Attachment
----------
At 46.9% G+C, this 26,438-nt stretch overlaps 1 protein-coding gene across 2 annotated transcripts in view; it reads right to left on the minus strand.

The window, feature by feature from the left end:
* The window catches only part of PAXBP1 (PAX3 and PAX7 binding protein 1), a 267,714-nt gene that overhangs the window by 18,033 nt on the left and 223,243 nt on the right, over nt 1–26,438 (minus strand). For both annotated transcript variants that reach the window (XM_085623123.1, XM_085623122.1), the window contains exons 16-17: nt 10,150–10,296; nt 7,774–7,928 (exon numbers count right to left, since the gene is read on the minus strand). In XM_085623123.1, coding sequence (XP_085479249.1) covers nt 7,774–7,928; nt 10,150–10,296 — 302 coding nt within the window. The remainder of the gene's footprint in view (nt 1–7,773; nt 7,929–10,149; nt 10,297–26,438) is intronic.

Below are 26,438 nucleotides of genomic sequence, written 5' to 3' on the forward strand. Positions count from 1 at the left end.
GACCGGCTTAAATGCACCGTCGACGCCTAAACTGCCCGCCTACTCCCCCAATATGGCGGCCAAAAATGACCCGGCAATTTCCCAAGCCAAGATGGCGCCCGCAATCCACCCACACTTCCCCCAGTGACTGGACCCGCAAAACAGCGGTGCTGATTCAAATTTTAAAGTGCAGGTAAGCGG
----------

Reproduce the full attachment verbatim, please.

At 46.9% G+C, this 26,438-nt stretch overlaps 1 protein-coding gene across 2 annotated transcripts in view; it reads right to left on the minus strand.

The window, feature by feature from the left end:
* The window catches only part of PAXBP1 (PAX3 and PAX7 binding protein 1), a 267,714-nt gene that overhangs the window by 18,033 nt on the left and 223,243 nt on the right, over nt 1–26,438 (minus strand). For both annotated transcript variants that reach the window (XM_085623123.1, XM_085623122.1), the window contains exons 16-17: nt 10,150–10,296; nt 7,774–7,928 (exon numbers count right to left, since the gene is read on the minus strand). In XM_085623123.1, coding sequence (XP_085479249.1) covers nt 7,774–7,928; nt 10,150–10,296 — 302 coding nt within the window. The remainder of the gene's footprint in view (nt 1–7,773; nt 7,929–10,149; nt 10,297–26,438) is intronic.

Below are 26,438 nucleotides of genomic sequence, written 5' to 3' on the forward strand. Positions count from 1 at the left end.
GACCGGCTTAAATGCACCGTCGACGCCTAAACTGCCCGCCTACTCCCCCAATATGGCGGCCAAAAATGACCCGGCAATTTCCCAAGCCAAGATGGCGCCCGCAATCCACCCACACTTCCCCCAGTGACTGGACCCGCAAAACAGCGGTGCTGATTCAAATTTTAAAGTGCAGGTAAGCGG